Skip to main content
ARS Home » Pacific West Area » Wenatchee, Washington » Physiology and Pathology of Tree Fruits Research » Research » Publications at this Location » Publication #401248

Research Project: Enhancement of Apple, Pear, and Sweet Cherry Quality

Location: Physiology and Pathology of Tree Fruits Research

Title: Factors affecting development of disorders expressed after storage of ‘Gala’ apple fruit

item ARGENTA, LUIZ - Epagri
item WOOD, RACHAEL - Wageningen Agricultural University
item Mattheis, James
item THEWES, FABIO - Universidade Federal De Santa Maria
item NESI, CRISTIANO - Epagri
item NEUWALD, DANIEL - Hohenheim University

Submitted to: Postharvest Biology and Technology
Publication Type: Peer Reviewed Journal
Publication Acceptance Date: 6/16/2023
Publication Date: 7/3/2023
Citation: Argenta, L., Wood, R., Mattheis, J.P., Thewes, F., Nesi, C., Neuwald, D. 2023. Factors affecting development of disorders expressed after storage of ‘Gala’ apple fruit. Postharvest Biology and Technology. 204. Article 112439.

Interpretive Summary: ‘Gala’ apple has the highest production volume of any apple grown in North America. ‘Gala’s success is due to its excellent eating quality that appeals to many consumers. It’s ease of production and high tonnage per acre have also made it popular with apple growers. For much of its history, ‘Gala’ also had relatively few problems that arose during cold storage, a period that can be 6 to 8 months long. Unfortunately, over the past decade there has been an increased incidence of peel and flesh disorders that render ‘Gala’ fruit unmarketable. More disorders means growers have less fruit to sell. Fortunately, current packinghouse technology exists that can identify fruit with disorders so consumers don’t buy ‘Gala’ apples that are of poor quality. ARS scientists in collaboration with colleagues in Brazil, Germany, and the Netherlands, conducted a multiyear study to identify factors that have enhanced apple fruit disorder risk. The major factors increasing risk are late harvest, year to year weather prior to harvest, orchard location, use of a synthetic ripening inhibitor or not, and cold storage temperature. This information has utility to growers to assess how to alter pre- and postharvest production practices to reduce the risk of disorder development during cold storage after harvest.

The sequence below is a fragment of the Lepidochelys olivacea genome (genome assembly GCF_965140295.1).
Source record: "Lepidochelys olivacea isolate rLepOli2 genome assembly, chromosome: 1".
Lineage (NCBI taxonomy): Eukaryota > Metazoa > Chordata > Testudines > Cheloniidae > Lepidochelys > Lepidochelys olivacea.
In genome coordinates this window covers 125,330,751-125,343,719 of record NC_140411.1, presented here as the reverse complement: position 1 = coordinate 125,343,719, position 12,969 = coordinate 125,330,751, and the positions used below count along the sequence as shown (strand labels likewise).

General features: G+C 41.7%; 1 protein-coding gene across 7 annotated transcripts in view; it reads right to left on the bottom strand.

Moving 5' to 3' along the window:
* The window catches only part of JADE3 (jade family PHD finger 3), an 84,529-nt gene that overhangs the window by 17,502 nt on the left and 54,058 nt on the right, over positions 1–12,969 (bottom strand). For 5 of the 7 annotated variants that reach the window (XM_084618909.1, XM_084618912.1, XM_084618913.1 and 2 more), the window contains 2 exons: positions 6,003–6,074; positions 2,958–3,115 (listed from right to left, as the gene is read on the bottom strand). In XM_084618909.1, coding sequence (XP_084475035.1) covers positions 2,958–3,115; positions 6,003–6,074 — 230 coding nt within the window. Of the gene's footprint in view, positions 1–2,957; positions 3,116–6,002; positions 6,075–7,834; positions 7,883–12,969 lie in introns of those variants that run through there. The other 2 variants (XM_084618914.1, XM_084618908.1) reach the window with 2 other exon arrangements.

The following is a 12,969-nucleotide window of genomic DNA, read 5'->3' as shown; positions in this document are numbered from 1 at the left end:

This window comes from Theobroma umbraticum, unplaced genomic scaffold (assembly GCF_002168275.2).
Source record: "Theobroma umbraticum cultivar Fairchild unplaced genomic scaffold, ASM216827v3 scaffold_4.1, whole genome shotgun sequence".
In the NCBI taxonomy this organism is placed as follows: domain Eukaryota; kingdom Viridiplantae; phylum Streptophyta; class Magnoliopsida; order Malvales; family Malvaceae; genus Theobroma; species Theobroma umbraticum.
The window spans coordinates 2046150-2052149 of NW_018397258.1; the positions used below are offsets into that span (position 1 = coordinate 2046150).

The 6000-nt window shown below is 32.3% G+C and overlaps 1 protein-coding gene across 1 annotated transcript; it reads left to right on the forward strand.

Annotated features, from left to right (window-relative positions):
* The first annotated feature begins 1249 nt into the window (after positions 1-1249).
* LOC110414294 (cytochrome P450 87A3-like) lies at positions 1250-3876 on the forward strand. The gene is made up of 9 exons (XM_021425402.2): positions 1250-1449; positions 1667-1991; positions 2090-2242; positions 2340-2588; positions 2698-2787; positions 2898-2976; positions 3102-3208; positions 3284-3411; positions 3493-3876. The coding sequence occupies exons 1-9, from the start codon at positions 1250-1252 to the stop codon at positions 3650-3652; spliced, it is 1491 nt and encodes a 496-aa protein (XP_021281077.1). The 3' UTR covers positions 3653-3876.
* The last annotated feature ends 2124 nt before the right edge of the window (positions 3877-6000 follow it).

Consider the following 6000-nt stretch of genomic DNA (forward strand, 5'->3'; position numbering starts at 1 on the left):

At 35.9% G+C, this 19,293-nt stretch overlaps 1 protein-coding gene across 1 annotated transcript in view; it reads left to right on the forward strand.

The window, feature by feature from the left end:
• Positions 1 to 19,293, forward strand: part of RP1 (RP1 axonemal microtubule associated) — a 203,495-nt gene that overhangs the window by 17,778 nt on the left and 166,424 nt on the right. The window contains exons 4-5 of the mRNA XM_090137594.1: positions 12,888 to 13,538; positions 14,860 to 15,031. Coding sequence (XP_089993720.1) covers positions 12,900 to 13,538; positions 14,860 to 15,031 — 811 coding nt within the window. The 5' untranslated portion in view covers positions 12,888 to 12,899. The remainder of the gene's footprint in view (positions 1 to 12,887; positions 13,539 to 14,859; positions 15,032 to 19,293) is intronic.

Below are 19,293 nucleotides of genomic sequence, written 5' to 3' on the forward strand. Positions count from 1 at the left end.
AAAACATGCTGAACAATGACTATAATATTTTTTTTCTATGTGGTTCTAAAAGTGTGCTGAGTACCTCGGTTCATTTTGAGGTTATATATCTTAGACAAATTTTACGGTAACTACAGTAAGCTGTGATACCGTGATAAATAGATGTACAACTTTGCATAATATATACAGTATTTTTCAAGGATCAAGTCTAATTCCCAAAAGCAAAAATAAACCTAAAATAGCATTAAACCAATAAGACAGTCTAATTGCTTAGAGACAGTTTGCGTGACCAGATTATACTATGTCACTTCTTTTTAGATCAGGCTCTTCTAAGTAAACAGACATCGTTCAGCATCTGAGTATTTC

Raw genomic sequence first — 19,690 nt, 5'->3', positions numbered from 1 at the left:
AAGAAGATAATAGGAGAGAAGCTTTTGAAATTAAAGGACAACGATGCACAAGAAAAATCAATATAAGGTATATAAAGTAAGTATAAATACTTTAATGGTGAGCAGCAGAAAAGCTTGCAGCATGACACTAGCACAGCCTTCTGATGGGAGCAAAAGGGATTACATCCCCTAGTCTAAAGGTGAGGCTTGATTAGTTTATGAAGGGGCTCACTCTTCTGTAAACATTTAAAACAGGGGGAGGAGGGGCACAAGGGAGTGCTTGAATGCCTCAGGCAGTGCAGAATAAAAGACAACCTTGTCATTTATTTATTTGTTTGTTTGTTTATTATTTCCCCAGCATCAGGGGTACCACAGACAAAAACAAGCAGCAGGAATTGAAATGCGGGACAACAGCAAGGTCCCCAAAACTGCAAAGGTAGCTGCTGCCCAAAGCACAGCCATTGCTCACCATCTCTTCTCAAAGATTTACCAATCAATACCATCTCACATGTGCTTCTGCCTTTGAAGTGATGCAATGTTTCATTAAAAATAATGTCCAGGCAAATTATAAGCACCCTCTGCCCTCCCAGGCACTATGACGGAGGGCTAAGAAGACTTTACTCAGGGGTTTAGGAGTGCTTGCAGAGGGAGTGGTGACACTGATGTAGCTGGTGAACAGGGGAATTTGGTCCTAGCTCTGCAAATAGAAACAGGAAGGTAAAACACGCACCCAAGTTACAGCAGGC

Technical Abstract: This study investigated factors influencing susceptibility and development of physiological disorders and decay expressed after long-term storage in ‘Gala’ apple fruit (Malus domestica Borkh.). Five experiments were performed over ten production years with fruit from two environmentally different orchard locations in a humid subtropical climate at 990 m (warmer) and 1415 m above sea level. Fruit were harvested at two maturity stages (early and advanced), treated or not treated with 1-methylcyclopropene (1-MCP) and stored at 0.5 oC or 2 oC in a controlled atmosphere (CA, 1.5 kPa O2 and 2.5 kPa CO2), for eight months plus seven days shelf life. In one experiment, fruit were stored in CA with CO2 concentrations of 1.5 or 3 kPa. The relationship between fruit mineral composition and physiological disorders was assessed in one production year. Flesh browning (FB) was the predominant disorder, followed by decay, cracking, and lenticel breakdown-wet (LB-wet). The average incidence of lenticel breakdown-dry (LB-dry), leather blotch and bitter pit were low and variable across production years. The FB index (incidence weighted by severity) was lowest in fruit produced at the colder orchard location, early harvest, treatment with 1-MCP, and storage at 2 oC. These factors also influenced fruit softening after storage. The major source of variance of the FB index in order of decreasing contribution were harvest maturity, production year, orchard location, 1-MCP and storage temperature. Production year variability of FB index correlated positively with early summer rain and negatively with early spring temperature. A weak positive correlation was also found between FB index and fruit K+Mg/Ca ratio. Higher CA CO2 concentration increased FB in fruit stored at 0.5 oC but not at 2 oC. The same factors affected decay, cracking and LB-wet disorder similarly as for FB, except that decay and cracking were not consistently affected by storage temperature, and decay and LB-wet were not impacted by 1-MCP. Storage temperature had the most influence on the variance of LB-wet. LB-dry was highest in late harvest fruit and, in the production year with the highest incidence, in fruit stored at 0.5 oC. Leather blotch was highest in early harvest fruit and in fruit stored at 0.5 oC. 1-MCP treatment did not affect disorders other than FB and cracking. These results suggest that interactions among harvest and postharvest factors influence the development of ‘Gala’ FB and other disorders and indicate a possible relationship of chilling in FB development. The information may be useful for implementing practical strategies to reduce the development of these postharvest disorders in ‘Gala’ apple fruit.